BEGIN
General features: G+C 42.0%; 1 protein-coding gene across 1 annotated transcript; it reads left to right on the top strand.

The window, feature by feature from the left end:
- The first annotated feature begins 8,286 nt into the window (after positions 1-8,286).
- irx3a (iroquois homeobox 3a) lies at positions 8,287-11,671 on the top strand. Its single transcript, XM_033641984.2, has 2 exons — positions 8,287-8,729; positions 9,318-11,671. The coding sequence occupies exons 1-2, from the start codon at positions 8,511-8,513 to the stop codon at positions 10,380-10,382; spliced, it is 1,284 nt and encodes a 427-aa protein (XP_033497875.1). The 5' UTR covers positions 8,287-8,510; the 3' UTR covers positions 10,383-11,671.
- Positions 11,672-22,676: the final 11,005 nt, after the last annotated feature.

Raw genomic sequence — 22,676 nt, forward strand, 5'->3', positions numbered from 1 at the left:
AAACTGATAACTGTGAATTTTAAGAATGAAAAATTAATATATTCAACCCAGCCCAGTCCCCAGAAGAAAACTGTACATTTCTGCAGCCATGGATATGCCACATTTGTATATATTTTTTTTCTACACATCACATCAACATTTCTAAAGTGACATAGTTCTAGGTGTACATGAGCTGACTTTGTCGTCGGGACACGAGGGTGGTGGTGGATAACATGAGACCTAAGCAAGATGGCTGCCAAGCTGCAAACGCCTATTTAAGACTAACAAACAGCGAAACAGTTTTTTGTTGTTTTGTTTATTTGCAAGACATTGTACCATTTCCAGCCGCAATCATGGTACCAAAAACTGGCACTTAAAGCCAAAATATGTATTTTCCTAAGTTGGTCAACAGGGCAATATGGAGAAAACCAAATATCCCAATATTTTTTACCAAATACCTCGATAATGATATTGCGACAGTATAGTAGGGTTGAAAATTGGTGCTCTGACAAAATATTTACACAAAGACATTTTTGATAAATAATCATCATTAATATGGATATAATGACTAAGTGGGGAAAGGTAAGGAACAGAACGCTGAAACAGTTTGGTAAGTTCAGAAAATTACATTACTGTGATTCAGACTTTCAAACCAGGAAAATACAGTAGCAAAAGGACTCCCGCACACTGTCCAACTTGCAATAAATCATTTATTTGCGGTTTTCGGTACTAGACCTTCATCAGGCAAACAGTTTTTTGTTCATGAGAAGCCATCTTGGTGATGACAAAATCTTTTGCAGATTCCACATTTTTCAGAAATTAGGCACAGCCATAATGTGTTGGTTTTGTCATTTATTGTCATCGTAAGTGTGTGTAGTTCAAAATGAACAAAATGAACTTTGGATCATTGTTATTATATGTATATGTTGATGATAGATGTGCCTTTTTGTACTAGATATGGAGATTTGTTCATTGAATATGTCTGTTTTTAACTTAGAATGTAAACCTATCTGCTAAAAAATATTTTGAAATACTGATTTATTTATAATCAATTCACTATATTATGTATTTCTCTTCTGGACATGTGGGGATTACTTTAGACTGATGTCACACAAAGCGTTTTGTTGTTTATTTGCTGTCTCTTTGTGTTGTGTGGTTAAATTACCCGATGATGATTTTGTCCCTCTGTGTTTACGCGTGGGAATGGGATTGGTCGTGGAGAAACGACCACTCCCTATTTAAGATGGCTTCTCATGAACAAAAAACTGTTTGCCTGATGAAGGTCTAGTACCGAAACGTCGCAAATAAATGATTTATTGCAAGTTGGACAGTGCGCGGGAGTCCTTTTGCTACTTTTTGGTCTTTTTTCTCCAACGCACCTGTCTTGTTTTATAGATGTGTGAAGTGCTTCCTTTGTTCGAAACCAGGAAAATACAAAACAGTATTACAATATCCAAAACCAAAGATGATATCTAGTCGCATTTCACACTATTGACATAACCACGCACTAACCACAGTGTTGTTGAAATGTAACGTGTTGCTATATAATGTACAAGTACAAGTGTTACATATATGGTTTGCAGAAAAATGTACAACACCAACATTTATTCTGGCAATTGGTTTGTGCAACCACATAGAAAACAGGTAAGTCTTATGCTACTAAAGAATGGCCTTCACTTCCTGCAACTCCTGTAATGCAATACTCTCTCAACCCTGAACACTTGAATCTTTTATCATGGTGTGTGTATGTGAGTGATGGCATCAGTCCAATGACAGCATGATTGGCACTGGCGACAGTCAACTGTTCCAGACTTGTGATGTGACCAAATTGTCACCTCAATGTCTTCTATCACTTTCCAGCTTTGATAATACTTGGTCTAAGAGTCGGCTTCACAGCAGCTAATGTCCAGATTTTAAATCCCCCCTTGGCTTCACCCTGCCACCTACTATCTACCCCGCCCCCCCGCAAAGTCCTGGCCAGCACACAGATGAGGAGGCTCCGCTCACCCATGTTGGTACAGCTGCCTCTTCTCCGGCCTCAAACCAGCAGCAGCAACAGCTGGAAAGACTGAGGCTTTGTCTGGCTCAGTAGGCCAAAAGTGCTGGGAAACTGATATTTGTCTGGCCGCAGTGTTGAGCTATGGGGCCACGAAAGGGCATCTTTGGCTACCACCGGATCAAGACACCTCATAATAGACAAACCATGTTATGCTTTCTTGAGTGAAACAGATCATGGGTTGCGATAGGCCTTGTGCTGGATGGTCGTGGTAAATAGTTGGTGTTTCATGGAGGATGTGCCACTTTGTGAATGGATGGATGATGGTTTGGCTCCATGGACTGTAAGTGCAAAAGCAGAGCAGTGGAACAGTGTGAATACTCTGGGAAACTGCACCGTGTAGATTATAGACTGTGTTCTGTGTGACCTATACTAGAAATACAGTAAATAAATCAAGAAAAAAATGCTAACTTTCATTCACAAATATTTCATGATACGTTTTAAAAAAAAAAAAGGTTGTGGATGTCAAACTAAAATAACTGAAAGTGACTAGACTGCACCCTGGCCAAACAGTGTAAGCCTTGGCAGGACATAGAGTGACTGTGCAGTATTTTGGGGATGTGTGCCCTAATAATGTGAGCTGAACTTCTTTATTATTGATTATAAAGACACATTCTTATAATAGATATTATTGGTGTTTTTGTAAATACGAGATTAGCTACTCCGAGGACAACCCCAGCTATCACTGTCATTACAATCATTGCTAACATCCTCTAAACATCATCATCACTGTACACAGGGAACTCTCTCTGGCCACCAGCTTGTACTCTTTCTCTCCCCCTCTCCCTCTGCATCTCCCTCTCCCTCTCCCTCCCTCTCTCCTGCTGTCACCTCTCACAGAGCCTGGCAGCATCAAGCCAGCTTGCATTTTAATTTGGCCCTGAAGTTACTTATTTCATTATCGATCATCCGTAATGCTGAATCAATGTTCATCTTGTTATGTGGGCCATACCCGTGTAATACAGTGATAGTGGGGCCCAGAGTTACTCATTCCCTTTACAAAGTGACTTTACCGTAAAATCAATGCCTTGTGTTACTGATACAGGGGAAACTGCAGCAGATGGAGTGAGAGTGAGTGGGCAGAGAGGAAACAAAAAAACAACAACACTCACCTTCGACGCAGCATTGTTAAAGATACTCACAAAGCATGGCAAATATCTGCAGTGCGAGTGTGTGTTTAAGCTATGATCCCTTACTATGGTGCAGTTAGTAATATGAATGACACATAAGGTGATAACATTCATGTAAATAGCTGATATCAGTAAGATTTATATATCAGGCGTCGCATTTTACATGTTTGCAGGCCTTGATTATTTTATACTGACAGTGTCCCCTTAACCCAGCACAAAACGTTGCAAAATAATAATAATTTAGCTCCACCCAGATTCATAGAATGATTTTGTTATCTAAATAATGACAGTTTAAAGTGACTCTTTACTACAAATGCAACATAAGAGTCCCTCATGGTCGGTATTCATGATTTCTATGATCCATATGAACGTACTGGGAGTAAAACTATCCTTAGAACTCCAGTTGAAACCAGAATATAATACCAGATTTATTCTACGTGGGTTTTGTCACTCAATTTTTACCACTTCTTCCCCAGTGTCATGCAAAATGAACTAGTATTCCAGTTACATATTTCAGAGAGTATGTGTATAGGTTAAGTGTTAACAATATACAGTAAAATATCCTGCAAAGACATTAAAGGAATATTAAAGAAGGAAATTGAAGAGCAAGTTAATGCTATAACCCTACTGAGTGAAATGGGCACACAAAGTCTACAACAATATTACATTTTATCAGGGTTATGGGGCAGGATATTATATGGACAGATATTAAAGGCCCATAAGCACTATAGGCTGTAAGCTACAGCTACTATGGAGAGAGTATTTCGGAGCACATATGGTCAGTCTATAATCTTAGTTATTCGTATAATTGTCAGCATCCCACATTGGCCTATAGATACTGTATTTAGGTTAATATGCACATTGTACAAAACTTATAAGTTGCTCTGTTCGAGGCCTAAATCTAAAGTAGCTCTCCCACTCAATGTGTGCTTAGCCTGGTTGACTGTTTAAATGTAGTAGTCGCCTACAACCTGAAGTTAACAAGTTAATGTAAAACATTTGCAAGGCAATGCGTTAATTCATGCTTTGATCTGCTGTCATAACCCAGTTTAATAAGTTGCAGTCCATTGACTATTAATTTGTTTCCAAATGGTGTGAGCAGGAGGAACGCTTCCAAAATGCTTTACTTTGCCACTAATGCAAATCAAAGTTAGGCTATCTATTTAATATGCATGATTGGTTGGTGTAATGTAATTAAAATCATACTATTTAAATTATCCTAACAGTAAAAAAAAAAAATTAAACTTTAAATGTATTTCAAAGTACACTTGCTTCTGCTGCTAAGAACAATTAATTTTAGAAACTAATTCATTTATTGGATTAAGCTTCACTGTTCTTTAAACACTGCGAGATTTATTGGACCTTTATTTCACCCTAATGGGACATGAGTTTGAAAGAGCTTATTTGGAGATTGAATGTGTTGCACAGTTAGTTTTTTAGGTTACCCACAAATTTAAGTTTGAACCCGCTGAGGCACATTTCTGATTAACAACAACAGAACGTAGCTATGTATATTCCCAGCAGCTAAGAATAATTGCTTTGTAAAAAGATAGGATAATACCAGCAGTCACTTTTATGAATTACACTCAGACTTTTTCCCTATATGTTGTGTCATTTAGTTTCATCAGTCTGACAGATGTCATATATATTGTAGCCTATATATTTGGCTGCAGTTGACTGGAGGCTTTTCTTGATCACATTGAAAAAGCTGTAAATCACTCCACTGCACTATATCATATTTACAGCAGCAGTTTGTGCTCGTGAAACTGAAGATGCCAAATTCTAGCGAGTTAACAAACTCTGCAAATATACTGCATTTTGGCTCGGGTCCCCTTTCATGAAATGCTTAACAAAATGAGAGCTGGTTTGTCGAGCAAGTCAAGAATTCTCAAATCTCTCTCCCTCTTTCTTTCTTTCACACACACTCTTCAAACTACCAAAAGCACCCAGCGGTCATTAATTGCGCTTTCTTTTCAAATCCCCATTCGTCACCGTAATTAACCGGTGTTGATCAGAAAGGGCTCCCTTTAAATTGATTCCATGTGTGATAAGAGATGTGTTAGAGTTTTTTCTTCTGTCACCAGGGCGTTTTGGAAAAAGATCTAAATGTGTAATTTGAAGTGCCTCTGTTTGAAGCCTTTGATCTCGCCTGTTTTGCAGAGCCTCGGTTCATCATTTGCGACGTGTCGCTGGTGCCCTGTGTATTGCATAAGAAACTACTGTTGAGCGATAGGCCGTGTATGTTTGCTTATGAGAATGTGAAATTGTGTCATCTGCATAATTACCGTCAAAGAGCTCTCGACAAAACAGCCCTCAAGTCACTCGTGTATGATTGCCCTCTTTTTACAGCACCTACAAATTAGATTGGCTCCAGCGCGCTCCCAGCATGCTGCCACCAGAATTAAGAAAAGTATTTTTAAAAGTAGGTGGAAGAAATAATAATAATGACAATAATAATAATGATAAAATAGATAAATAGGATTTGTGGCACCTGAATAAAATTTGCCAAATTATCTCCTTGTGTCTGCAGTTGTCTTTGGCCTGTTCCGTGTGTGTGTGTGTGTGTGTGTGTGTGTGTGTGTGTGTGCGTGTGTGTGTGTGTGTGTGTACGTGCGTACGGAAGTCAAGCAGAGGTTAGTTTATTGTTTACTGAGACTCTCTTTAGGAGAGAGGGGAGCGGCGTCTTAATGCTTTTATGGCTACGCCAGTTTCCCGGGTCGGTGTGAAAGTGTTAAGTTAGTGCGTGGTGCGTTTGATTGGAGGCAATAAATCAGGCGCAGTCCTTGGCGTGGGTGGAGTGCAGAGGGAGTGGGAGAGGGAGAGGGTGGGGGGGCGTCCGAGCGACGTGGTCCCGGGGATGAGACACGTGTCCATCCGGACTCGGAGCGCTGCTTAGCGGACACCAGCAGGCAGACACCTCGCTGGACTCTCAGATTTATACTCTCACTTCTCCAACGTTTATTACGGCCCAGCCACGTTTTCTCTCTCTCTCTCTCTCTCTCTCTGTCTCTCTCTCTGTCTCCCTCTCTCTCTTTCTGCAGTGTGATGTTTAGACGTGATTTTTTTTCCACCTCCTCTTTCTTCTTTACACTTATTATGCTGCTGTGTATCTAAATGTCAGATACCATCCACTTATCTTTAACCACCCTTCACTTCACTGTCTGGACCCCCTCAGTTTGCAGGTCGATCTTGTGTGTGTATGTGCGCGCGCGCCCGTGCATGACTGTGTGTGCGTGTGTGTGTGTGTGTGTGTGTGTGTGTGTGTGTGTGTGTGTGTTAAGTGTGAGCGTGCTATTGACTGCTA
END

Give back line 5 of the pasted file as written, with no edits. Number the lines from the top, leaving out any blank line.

- Positions 11,672-22,676: the final 11,005 nt, after the last annotated feature.